Many Americans assume medical records are rapidly being digitized to save time and money and to help doctors track their patients’ medical histories. In fact, however, just 14 percent of doctors in the United States use electronic medical records. Jennifer Queen and her husband Randy know this from experience.
In 1997 their daughter Courtney was born with DiGeorge Syndrome, a rare disease caused by a large deletion from chromosome 22. Evident at birth, DiGeorge causes medical problems with the cardiac, pulmonary, endocrine, and immune systems, among others.
Courtney spent the first six months of her life in the hospital. At 10 years old, she had been hospitalized approximately 24 times and had undergone more than 400 medical procedures.
Parents Kept Records
For the first years of Courtney’s treatments at Vanderbilt University Medical Center in Nashville, Tennessee, the hospital relied on paper medical records. The Queens maintained their own medical notes for Courtney and constantly transported them to various medical facilities. With no easy way to provide her medical history in an emergency, the family was reluctant to travel.
Even at Vanderbilt, the Queens constantly completed new forms and repeated information. The problems with the record-keeping system were never more evident than when a procedure was delayed for more than four hours while doctors and nurses waited for Courtney’s lengthy file to arrive from another hospital floor. Finally, the records arrived when an aide brought in the soaring stack of papers and manila folders on a wheelchair.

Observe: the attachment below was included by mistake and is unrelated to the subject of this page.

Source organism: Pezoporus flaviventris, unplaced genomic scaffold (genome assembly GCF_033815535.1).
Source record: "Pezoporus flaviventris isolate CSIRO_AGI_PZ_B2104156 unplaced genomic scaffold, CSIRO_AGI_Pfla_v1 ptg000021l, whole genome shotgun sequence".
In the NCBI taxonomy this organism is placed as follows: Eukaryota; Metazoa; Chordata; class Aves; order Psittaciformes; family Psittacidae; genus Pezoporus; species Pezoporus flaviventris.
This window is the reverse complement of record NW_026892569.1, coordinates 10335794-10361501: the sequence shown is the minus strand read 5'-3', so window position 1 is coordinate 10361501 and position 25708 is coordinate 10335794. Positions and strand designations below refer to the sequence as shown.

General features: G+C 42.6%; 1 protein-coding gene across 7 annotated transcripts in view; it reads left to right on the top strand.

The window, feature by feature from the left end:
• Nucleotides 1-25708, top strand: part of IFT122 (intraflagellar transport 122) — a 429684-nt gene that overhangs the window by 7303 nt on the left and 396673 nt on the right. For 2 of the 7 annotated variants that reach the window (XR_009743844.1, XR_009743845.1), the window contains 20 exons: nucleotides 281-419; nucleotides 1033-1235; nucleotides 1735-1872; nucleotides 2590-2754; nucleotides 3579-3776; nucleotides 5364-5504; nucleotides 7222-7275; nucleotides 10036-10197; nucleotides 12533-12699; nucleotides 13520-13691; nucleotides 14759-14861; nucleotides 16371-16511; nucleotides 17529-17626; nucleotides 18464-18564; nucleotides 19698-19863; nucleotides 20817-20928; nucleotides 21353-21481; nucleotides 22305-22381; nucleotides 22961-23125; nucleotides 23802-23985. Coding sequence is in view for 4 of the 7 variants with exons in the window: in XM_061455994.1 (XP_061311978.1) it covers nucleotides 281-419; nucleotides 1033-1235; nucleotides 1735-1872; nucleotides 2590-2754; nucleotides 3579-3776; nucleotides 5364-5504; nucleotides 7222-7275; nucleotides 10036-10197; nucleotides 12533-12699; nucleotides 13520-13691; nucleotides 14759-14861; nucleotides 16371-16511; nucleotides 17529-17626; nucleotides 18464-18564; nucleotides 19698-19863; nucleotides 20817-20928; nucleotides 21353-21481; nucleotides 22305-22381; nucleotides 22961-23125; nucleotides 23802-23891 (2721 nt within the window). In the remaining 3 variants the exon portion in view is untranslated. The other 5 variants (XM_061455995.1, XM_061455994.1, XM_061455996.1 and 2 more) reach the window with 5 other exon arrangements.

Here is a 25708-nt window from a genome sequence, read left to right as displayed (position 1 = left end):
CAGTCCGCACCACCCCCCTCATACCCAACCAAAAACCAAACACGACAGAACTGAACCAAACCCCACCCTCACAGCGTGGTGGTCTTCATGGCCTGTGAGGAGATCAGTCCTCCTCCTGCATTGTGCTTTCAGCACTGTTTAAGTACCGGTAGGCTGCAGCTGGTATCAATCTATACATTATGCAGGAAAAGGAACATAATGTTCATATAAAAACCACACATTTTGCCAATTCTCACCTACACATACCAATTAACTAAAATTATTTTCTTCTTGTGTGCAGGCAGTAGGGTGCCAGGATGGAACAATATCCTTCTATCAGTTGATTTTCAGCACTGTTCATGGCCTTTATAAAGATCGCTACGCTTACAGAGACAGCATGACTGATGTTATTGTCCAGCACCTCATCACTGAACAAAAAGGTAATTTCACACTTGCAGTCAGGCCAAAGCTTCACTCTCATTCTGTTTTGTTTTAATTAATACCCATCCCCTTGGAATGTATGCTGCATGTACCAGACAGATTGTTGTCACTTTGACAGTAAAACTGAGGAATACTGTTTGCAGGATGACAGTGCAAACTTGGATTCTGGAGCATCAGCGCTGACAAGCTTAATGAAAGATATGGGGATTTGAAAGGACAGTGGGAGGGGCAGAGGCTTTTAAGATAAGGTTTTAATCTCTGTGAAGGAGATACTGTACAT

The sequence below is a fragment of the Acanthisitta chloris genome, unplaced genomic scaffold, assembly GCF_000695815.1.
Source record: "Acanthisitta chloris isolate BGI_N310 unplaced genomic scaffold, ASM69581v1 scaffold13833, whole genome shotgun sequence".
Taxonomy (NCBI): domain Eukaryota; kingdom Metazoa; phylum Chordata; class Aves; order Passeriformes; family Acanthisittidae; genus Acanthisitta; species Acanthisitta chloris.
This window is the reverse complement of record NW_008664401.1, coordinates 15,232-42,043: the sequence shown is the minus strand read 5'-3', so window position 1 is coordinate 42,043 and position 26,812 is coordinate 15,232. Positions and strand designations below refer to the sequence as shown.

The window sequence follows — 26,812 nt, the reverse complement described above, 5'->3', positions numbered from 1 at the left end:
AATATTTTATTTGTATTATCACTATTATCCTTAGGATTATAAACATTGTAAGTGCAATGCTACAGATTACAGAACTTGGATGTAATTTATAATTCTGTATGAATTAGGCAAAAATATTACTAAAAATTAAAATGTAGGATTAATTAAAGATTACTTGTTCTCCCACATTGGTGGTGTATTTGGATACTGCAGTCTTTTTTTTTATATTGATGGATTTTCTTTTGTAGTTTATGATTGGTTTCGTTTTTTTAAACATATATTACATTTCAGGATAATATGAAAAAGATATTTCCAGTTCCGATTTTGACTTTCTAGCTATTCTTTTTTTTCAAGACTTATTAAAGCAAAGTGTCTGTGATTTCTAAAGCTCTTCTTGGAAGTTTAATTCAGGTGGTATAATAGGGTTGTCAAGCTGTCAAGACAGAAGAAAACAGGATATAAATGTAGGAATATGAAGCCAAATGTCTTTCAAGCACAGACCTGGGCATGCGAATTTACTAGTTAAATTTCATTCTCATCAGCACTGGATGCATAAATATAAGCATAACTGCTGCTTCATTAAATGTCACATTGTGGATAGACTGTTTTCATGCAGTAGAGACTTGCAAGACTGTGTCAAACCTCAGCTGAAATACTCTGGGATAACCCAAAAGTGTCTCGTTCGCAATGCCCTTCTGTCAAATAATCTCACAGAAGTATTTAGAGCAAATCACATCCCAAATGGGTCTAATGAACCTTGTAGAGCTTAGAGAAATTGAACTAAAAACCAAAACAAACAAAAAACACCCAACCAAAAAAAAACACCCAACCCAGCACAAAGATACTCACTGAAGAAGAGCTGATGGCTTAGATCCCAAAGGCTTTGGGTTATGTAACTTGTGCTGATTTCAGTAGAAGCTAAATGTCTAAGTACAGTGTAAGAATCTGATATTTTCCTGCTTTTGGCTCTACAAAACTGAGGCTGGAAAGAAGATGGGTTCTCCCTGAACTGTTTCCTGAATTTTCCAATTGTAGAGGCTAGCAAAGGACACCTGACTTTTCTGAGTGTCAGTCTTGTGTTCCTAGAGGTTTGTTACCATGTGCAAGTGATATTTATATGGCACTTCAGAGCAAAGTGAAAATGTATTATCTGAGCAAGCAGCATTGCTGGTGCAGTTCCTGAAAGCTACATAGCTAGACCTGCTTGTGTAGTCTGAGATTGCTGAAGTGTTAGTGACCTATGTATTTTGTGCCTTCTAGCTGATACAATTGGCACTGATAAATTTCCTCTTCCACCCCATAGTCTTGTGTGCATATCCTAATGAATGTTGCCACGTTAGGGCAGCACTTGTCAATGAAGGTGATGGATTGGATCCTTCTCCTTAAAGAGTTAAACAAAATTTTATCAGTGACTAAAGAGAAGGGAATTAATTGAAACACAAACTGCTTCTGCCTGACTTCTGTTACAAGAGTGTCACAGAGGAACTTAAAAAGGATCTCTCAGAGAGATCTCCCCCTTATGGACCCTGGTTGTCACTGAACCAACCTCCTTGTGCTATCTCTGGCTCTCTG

In 2005, Vanderbilt moved into new facilities featuring an advanced health IT infrastructure. The buildings and medical departments are now connected through a single computerized electronic medical record system.
“Now, as long as we stay in the Vandy-zone, all of our information is available at the click of a button,” Jennifer Queen said.
Most Systems Still Paper-Based
Unlike Vanderbilt, most facilities’ systems are still paper-based, meaning doctors waste thousands of hours and billions of dollars every year on redundant tests and duplicative history-taking.
Doctors see and treat millions of Courtney Queens each year. Digitized health records could get doctors caught up with even their newest patients in a matter of minutes and guide them toward more efficient, useful, and cost-effective time management.
Health IT does more than just speed the check-in process. The information available through Vanderbilt’s system contains Courtney Queen’s medication history and test results, plus specific details about the type of care she requires, down to the level of difficulty she has with IV sticks, which is recalled instantly.
Doctors Going Digital Overseas
The multitude of computer programs available has made American doctors reluctant to make the switch to digitized records, while 90 percent of doctors in Sweden and 60 percent in the United Kingdom have gone digital.
The value of digitized health record systems such as Vanderbilt’s is not lost on policymakers. Federal government leadership could establish interoperable standards allowing disparate programs to communicate with each other, thereby creating incentives for doctors, hospitals, and insurance companies to adopt electronic records and integrate health IT into their practices–without mandating that caregivers use them.
That would allow more families the opportunity to feel the same ease in any medical facility that the Queens feel at Vanderbilt University Medical Center. “We’ve seen firsthand what an amazing difference electronic medical records can make to a family’s life. These technologies should be available to everyone,” Jennifer Queen said.
Joel White (firstname.lastname@example.org) is executive director of the Health IT Now Coalition and is former staff director of the U.S. House Ways and Means Health Subcommittee.
This article was published in Health Care News, a publication of The Heartland Institute.